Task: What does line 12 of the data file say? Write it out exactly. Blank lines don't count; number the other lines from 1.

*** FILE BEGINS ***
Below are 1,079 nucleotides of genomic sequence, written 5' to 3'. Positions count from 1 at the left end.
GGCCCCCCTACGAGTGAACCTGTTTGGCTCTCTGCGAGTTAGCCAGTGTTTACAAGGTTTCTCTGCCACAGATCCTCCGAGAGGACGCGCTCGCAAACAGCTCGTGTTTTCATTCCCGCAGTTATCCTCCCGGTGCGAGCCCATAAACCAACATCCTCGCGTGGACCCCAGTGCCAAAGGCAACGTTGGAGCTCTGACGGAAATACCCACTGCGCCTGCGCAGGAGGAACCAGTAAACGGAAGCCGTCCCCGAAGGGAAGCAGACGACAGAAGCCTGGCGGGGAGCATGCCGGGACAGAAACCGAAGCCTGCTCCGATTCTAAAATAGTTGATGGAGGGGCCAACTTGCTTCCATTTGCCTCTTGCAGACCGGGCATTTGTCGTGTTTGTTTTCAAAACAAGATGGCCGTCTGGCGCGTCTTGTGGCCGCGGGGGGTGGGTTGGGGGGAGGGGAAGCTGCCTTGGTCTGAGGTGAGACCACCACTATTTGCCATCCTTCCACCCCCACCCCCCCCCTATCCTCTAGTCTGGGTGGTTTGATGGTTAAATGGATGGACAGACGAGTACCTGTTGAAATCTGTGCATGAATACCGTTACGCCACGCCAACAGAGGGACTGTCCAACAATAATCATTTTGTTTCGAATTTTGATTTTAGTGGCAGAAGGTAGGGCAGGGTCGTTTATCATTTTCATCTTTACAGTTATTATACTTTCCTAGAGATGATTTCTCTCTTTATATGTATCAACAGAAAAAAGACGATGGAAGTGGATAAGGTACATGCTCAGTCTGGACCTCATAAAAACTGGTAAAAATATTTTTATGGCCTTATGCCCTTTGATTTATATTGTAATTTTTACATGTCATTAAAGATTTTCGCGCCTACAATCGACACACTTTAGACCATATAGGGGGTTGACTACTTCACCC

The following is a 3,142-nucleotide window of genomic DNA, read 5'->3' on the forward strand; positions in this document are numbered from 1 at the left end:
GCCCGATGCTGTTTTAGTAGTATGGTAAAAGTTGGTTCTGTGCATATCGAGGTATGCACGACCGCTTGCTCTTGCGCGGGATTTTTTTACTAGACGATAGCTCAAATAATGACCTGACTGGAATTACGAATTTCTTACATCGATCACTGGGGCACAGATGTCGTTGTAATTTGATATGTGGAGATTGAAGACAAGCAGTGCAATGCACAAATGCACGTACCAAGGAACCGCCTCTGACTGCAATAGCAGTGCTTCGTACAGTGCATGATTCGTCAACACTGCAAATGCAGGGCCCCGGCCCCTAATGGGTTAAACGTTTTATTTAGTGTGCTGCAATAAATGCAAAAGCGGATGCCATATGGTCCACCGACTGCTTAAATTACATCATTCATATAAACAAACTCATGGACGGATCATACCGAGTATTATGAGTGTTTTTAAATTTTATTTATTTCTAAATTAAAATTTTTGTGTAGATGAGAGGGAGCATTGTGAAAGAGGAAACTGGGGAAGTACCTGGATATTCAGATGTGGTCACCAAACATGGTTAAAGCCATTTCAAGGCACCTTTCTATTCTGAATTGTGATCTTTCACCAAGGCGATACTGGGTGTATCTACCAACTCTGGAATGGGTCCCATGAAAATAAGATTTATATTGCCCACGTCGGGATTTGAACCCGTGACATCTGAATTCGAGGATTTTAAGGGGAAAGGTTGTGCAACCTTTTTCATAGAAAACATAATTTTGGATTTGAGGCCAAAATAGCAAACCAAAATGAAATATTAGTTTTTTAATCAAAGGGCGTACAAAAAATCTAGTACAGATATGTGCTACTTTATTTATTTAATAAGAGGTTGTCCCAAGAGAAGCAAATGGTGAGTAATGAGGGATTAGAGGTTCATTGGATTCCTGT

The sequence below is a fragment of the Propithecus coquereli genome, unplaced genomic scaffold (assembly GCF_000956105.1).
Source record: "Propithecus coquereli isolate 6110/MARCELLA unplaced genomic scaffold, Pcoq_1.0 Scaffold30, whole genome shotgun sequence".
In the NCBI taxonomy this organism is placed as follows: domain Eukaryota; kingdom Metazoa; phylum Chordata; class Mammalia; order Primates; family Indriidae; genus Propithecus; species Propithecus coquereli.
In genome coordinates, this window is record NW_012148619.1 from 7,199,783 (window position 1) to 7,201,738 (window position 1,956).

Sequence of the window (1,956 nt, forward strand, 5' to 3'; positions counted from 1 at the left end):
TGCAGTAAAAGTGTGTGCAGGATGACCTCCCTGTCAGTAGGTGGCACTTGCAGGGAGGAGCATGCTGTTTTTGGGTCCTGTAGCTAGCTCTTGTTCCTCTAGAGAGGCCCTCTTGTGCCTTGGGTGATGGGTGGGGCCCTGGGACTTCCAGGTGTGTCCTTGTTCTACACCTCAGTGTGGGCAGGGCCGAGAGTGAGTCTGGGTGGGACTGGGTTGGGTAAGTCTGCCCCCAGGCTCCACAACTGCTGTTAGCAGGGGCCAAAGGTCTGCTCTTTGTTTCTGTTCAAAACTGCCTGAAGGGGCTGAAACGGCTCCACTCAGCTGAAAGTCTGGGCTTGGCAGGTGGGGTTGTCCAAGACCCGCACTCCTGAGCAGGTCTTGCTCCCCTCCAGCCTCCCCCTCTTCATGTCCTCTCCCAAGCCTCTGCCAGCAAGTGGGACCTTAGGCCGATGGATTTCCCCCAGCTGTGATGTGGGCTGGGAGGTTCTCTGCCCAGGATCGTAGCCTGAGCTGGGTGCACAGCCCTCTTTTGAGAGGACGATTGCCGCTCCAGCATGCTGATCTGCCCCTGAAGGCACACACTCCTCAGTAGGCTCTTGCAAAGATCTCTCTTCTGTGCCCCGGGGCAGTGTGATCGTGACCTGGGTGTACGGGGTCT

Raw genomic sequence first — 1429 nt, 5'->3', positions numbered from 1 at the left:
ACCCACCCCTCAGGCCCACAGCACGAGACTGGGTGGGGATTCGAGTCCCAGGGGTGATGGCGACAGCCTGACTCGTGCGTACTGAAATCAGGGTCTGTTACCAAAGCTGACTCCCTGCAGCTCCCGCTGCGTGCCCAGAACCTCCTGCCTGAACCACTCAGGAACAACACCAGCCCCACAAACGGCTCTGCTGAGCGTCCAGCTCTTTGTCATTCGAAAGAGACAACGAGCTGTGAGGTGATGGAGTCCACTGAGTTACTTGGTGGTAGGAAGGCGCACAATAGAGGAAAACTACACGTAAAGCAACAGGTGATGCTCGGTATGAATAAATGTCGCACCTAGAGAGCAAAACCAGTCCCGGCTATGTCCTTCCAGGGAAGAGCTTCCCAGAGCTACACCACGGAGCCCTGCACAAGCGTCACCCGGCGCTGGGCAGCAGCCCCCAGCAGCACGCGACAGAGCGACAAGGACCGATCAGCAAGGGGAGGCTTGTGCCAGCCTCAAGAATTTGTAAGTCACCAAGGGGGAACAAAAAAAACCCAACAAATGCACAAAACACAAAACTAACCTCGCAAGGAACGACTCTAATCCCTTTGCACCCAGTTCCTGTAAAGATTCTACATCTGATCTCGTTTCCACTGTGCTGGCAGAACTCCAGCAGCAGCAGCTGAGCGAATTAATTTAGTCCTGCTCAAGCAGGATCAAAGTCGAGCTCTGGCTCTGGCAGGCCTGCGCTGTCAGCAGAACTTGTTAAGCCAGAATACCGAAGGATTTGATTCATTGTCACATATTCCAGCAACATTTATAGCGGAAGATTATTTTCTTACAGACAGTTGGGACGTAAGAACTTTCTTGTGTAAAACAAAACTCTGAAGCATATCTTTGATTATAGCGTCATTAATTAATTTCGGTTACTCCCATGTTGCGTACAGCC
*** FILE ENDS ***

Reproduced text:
ACCCACCCCTCAGGCCCACAGCACGAGACTGGGTGGGGATTCGAGTCCCAGGGGTGATGGCGACAGCCTGACTCGTGCGTACTGAAATCAGGGTCTGTTACCAAAGCTGACTCCCTGCAGCTCCCGCTGCGTGCCCAGAACCTCCTGCCTGAACCACTCAGGAACAACACCAGCCCCACAAACGGCTCTGCTGAGCGTCCAGCTCTTTGTCATTCGAAAGAGACAACGAGCTGTGAGGTGATGGAGTCCACTGAGTTACTTGGTGGTAGGAAGGCGCACAATAGAGGAAAACTACACGTAAAGCAACAGGTGATGCTCGGTATGAATAAATGTCGCACCTAGAGAGCAAAACCAGTCCCGGCTATGTCCTTCCAGGGAAGAGCTTCCCAGAGCTACACCACGGAGCCCTGCACAAGCGTCACCCGGCGCTGGGCAGCAGCCCCCAGCAGCACGCGACAGAGCGACAAGGACCGATCAGCAAGGGGAGGCTTGTGCCAGCCTCAAGAATTTGTAAGTCACCAAGGGGGAACAAAAAAAACCCAACAAATGCACAAAACACAAAACTAACCTCGCAAGGAACGACTCTAATCCCTTTGCACCCAGTTCCTGTAAAGATTCTACATCTGATCTCGTTTCCACTGTGCTGGCAGAACTCCAGCAGCAGCAGCTGAGCGAATTAATTTAGTCCTGCTCAAGCAGGATCAAAGTCGAGCTCTGGCTCTGGCAGGCCTGCGCTGTCAGCAGAACTTGTTAAGCCAGAATACCGAAGGATTTGATTCATTGTCACATATTCCAGCAACATTTATAGCGGAAGATTATTTTCTTACAGACAGTTGGGACGTAAGAACTTTCTTGTGTAAAACAAAACTCTGAAGCATATCTTTGATTATAGCGTCATTAATTAATTTCGGTTACTCCCATGTTGCGTACAGCC